Jedidiah Morse was a clergyman who wrote about geography in the late 18th and early 19th century‚—right when the United States was first forming as a nation. The following passage appeared in the preface of a school textbook on geography called Geography Made Easy:
No national government holds out to its subjects so many alluring motives to obtain an accurate knowledge of their own country, and of its various interests as that of the UNITED STATES OF AMERICA. . . . There is no science better adapted to the capacities of youth, or more likely to engage their attention than Geography . . . This part of education was long neglected in America. Our young men, formerly, were much better acquainted with the Geography of Europe and Asia than with that of their own country . . . till the year 1784, when the first edition of this school Geography was published by the Author. . . . The geography of this part of the world was unwritten, and indeed very imperfectly known to any one. Previously to this period we seldom pretended to write, and hardly to think for ourselves. We humbly received from Great-Britain our laws, our manners, our books, and our modes of thinking; and our youth were educated as British subjects, not as they have since been, as citizens of a free and independent nation. The revolution has proved favourable to science in general among us; particularly to that of the Geography of our own country.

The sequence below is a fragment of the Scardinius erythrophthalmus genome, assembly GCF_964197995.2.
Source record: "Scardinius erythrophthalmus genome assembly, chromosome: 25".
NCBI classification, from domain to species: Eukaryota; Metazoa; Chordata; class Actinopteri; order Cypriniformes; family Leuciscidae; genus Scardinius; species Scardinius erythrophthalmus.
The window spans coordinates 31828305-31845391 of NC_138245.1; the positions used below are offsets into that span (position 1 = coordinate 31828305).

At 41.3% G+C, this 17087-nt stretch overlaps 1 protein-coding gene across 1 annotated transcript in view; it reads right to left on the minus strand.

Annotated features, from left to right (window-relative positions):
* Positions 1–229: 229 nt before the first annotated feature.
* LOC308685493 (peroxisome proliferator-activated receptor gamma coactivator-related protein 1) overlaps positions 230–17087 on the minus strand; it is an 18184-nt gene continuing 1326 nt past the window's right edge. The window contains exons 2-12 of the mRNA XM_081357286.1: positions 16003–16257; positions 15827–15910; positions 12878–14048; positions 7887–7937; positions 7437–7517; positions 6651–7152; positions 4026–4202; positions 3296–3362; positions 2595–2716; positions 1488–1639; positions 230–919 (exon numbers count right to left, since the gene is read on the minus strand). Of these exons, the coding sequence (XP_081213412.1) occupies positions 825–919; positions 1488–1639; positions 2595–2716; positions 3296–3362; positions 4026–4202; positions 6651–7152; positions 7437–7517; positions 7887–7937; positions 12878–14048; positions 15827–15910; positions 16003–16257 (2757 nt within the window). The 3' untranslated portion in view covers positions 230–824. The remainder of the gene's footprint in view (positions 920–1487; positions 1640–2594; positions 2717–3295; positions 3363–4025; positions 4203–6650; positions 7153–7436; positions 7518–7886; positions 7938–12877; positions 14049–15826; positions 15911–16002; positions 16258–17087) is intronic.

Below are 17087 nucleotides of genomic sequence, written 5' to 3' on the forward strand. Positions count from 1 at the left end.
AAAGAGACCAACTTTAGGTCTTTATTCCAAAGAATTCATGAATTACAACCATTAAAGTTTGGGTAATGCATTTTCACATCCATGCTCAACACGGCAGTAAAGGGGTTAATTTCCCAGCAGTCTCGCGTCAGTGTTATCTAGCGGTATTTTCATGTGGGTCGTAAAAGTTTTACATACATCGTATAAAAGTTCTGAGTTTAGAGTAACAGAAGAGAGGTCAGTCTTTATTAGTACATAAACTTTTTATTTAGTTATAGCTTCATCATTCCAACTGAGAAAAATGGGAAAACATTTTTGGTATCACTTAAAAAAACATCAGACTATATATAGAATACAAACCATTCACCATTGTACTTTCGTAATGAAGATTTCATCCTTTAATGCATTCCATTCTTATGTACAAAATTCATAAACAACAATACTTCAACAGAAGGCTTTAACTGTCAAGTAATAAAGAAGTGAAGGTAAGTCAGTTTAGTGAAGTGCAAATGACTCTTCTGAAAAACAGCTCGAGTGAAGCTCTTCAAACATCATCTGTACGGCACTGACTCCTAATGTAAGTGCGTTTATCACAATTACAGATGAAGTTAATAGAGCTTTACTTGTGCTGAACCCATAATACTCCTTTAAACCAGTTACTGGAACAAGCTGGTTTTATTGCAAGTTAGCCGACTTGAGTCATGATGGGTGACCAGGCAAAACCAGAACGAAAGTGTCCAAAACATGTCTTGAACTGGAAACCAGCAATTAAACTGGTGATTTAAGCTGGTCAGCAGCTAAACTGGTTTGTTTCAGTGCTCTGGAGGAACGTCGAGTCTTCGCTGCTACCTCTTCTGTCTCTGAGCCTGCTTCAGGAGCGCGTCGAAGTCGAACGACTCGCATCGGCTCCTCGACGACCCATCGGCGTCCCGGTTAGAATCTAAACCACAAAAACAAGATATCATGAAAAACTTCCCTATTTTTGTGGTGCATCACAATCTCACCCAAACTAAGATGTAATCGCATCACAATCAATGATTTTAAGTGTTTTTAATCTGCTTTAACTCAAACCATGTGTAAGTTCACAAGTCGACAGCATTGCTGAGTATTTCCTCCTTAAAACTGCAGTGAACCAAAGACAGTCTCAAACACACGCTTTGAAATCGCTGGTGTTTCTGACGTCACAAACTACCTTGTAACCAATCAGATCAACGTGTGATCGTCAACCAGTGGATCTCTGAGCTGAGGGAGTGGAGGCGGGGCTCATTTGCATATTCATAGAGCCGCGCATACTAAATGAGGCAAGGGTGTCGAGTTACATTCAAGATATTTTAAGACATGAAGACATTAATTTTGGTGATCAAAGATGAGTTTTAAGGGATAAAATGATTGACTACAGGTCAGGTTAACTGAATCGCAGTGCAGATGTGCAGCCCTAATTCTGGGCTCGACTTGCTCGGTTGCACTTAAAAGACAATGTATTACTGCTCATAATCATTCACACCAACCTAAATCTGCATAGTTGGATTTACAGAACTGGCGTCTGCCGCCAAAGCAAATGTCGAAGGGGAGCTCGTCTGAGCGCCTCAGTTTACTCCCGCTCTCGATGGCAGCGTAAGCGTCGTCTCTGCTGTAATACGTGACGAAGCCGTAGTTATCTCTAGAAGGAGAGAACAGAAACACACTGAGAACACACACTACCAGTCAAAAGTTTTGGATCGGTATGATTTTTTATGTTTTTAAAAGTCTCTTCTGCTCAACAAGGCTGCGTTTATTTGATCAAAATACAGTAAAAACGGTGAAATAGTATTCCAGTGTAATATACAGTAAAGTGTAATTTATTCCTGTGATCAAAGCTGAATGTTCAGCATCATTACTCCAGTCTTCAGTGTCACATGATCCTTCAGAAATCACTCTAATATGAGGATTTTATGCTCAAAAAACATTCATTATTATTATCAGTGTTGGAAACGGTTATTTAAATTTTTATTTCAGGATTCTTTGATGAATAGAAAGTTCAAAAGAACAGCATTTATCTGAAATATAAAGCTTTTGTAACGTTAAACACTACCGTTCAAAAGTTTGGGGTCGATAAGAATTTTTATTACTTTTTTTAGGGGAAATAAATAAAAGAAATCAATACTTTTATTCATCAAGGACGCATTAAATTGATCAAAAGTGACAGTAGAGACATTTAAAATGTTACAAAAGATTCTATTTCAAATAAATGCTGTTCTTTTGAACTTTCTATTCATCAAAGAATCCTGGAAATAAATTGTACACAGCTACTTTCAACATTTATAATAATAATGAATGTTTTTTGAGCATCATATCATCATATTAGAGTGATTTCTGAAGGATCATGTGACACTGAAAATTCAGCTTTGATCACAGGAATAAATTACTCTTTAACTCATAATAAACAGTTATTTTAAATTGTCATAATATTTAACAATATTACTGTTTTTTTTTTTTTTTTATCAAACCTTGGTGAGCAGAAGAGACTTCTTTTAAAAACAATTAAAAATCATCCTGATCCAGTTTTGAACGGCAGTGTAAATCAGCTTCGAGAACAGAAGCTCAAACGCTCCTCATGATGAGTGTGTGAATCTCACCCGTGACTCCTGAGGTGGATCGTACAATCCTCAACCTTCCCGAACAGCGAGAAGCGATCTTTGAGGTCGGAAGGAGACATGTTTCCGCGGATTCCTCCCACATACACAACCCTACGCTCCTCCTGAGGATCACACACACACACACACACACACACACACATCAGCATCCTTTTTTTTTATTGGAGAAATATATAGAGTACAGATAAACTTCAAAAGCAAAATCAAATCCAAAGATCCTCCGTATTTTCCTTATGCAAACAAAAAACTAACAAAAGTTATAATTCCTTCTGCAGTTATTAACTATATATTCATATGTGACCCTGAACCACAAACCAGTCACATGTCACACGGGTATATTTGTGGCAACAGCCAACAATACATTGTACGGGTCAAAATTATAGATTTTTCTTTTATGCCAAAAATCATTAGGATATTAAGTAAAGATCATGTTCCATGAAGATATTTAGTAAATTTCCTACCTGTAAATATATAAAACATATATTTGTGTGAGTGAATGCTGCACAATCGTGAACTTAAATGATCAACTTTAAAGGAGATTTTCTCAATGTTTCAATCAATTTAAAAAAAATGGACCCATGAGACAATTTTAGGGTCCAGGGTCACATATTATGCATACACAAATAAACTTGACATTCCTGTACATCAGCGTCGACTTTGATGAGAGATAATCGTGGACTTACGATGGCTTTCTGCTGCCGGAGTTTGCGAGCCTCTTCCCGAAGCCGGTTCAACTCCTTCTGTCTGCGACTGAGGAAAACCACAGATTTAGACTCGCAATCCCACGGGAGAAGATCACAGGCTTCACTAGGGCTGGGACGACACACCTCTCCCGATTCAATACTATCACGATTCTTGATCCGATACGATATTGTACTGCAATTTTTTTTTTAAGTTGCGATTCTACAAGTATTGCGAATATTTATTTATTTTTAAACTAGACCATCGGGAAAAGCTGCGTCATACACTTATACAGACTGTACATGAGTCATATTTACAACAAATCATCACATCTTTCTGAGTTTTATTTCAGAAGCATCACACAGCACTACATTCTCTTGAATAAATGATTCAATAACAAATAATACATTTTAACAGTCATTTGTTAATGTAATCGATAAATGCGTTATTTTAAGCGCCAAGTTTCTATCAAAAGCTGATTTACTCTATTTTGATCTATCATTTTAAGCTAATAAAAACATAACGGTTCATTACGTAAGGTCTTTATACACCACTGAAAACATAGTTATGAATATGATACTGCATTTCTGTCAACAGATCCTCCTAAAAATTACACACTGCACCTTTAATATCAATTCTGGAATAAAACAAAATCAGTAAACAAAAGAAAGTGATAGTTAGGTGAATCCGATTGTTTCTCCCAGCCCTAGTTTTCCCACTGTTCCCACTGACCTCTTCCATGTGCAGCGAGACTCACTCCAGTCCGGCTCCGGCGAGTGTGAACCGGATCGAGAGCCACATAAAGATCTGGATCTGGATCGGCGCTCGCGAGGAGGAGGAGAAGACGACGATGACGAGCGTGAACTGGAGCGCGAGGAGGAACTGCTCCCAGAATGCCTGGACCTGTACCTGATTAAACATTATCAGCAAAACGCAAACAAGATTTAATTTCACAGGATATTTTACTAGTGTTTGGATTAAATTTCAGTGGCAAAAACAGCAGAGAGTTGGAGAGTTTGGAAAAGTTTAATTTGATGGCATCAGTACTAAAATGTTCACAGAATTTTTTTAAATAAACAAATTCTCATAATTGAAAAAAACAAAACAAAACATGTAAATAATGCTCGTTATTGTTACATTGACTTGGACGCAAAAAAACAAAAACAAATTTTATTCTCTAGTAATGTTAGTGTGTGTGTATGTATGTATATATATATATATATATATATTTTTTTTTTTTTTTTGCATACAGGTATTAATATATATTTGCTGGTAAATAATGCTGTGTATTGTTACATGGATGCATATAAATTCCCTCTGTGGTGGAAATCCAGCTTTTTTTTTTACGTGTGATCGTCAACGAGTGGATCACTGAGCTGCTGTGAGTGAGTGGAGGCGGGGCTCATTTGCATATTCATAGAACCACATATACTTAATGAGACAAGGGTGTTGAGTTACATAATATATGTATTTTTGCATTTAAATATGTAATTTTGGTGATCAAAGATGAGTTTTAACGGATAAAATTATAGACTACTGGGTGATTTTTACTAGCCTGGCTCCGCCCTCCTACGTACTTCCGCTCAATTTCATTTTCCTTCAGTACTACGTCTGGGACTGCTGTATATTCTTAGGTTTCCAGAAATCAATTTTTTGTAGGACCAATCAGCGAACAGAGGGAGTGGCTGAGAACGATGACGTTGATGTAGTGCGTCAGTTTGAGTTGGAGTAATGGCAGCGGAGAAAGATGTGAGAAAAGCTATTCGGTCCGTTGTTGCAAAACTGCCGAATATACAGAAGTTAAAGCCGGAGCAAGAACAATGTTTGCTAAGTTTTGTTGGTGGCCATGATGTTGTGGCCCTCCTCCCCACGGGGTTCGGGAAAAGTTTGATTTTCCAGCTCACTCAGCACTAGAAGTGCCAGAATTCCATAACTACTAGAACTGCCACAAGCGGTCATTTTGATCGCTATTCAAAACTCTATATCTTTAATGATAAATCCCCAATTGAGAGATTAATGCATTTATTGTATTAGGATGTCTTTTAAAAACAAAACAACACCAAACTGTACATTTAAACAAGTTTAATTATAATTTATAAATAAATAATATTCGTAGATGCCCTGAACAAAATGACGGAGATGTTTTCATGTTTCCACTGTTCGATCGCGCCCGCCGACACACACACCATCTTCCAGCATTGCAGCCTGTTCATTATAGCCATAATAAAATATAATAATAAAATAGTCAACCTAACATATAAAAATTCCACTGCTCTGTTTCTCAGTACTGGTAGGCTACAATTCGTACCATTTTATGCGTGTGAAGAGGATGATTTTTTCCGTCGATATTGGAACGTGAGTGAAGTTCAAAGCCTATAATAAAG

Source: Short, John Rennie. Representing the Republic. London: Reaktion Books, 2001. 108-109. Quoting Jedediah Morse, father of American Geography 1790: J. Morse, Geography Made Easy, Utica, NY, 1819, p. iii. (twentieth edition).
1. According to Morse, why should Americans turn their attention to geography?
2. What connection is Morse making between geography and national identity?